When I was younger I wanted a job as a graphic designer. In the graphic design industry Macs are (or at least were) the norm, so I went to University, in part, to get to grips with the hardware and software which the industry was seemingly demanding. While it wasn’t a massive hardship to understand the differences and quirks between a Mac and PC, there was a still learning curve which I now feel wasn’t necessary to tackle. Particularly as a freelancer artist, my clients are only concerned with the finished results and files they can open and content they can view. So long as it looks good, no one cares what you use to create it and so my new-found Mac skills are kind of redundant.
Like I say, whatever you’re familiar with should be top priority. The more used to it you are, the quicker and smoother your experience of creating art and designs will be. Without wanting to go into a Mac vs PC debate, a PC (in my case, Laptop) has some definite advantages. The main one being the fact it’s cheaper so I can afford a higher spec machine or update and upgrade components more often. Also where I’m located we have 4 or 5 power cuts/ outages every year so having a laptop with battery avoids a sudden loss of work. The portability of my laptop means I can take it to and from a place of work.
Why I do I choose Photoshop? I discuss hardware and the advantages Photohop and the advantaged of digital in-depth in my book Digital Manga. If you’re a beginner to intermediate artist who’d like a good grasp of Photoshop in relation to character creation and colouring, I’d recommend buying a copy- I don’t know of a better resource.
Hardware Tech / Spec Summary:
To be more specific about what equipment I’m using as of 2019 (and for the tech nerds out there):
- Laptop: MSI Prestige PE70 7RD-221UK 17.3″ 1080p:
- CPU: i7-7700HQ @ 2.8GHz
- Memory (RAM): 32GB DDR4 @ 2666MHz (G-Skill Ripjaws)
- Graphics: Geforce GT 1050 Graphics 2GB (GDDR5)
- Hard Drive 1: (For OS) 250GB SSD: Samsung 960 EVO 250GB M.2-2280 (Increased speed over deafault 128GB by 4.7x)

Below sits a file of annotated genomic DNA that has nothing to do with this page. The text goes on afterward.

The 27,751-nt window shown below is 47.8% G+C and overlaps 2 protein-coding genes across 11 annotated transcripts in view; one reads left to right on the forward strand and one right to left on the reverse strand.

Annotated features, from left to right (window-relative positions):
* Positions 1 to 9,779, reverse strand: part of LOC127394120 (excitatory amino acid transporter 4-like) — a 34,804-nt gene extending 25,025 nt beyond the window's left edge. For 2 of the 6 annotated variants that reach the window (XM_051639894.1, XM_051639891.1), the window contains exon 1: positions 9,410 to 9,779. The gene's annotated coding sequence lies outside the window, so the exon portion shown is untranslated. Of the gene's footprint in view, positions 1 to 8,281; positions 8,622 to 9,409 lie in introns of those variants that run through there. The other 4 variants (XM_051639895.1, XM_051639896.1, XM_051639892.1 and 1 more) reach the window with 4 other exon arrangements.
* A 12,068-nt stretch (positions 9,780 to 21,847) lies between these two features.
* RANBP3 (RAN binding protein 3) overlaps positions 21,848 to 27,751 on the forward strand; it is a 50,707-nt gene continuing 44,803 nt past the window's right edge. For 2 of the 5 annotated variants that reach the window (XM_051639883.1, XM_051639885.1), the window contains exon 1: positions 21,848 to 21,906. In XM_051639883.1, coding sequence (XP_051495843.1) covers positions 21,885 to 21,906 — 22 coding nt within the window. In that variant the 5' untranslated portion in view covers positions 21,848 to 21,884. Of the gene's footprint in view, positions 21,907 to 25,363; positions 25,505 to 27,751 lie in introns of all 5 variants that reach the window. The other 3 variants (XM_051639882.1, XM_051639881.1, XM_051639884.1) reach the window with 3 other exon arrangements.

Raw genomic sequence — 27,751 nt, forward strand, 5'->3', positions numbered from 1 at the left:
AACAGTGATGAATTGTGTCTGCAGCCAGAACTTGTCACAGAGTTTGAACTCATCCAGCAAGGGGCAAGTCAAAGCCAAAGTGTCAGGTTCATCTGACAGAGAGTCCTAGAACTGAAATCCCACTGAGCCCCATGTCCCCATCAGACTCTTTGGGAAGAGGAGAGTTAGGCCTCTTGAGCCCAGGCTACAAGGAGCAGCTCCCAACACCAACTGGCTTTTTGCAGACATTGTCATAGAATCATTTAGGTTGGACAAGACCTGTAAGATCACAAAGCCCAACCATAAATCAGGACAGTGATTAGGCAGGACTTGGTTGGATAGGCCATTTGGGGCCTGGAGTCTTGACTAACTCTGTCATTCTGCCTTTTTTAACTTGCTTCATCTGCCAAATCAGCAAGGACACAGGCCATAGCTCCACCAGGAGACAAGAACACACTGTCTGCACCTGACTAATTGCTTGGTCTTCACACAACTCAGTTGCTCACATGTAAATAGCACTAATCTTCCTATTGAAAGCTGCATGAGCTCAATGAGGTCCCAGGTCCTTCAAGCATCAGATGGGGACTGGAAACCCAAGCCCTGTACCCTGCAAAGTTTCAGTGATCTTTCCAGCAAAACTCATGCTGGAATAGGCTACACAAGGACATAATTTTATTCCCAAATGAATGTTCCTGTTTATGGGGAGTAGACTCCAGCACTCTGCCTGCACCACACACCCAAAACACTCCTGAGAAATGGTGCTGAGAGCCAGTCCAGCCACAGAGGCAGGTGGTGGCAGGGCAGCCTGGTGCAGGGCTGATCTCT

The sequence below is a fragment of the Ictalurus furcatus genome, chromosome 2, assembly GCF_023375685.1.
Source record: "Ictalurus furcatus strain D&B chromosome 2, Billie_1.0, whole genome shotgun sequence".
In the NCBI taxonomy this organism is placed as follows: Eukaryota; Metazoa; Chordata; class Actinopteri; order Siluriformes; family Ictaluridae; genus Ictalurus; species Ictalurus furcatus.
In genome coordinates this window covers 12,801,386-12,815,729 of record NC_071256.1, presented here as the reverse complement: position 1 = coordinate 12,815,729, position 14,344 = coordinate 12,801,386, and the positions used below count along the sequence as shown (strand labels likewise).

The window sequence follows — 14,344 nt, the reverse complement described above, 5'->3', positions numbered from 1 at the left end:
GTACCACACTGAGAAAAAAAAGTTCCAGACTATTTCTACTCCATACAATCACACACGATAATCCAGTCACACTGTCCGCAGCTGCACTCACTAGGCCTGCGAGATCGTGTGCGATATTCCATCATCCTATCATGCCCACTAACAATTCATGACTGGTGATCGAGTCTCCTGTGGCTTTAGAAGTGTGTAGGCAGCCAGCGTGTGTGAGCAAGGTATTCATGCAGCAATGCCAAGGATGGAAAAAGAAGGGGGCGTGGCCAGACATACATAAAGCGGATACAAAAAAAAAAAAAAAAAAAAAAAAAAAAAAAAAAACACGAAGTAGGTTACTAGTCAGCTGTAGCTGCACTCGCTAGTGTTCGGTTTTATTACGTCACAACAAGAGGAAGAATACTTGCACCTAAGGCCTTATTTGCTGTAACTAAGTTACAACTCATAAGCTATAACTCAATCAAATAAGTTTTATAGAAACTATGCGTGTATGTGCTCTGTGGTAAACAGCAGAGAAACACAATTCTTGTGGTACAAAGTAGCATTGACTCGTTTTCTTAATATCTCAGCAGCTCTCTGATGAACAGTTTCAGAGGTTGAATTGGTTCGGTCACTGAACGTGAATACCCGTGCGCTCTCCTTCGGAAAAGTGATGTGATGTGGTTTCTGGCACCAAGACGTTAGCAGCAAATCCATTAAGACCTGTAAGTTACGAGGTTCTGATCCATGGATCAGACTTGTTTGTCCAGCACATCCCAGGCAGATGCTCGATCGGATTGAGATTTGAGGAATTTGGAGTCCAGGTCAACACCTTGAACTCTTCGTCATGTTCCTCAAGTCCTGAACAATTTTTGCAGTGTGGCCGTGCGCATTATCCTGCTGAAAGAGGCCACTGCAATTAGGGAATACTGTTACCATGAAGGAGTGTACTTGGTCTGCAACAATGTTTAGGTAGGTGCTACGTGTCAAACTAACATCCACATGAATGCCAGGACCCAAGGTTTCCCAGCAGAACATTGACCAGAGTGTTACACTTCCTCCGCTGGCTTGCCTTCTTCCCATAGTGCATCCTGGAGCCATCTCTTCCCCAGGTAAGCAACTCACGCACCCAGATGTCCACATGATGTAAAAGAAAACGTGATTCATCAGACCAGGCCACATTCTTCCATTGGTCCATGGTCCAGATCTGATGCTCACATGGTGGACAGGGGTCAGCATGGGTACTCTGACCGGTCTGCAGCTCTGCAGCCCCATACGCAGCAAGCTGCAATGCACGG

- Hard Drive 2: (For Data) 2TB Seagate HD
- Hard Drive 3: An external 5TB back up and overflow drive.
- Operating system: Windows 10
- Graphics Tablet: Wacom Cintiq 27QHD Touch
- Tablet and Laptop Stand: Ergotron LX Arms x3
- Additional Monitor: (For reference images) LG IPS 21″
- Scanner: Plustek OpticPro A320 Flatbed A3 Scanner
- Printer: Epson Stylus 1500W A3+ Deskjet printer
- Mouse: Microsoft Wireless Mobile 5000
- Additional Keyboard: Microsoft Microsoft Comfort 5050
- Speakers: Logitech 2.1
- Additional Web Cam: Microsoft LifeCam HD-3000 and mounted Microphone is a Samson C01U
- Chair: Steelcase Black Leather
- Screen Colour Calibrator: Spyder 5 Elite
- Extras: 90x40cm Custom Mouse Mat to rest tablet on + Gel wrist mouse mat to avoid RSI. Blue-light screen glasses from Prospek.
- Also, see my Post: My Work space / Desktop Area for my previous Tech / Spec List
Cost-wise, this is all reasonably expensive kit which I’ve accumulated over the years. As a beginner to digital art I definitely wouldn’t recommend spending thousands of pounds on a similar set up and instead look for entry-level equipment or whatever you can afford. If I really wanted to, I could upgrade a lot of my equipment but I couldn’t justify the expense. I’d likely need to spend 3-4x what I had paid to get for my current set-up to get, perhaps a 10-25% increase on performance. It’s just not worth it. I’ll likely stick with what I’ve got for the next few years. I’m pretty satisfied with it all for the most part.
If anyone wants a non-bias opinion on any aspect of the above tech or set-up, leave a message and I’ll add a follow-up comment 🙂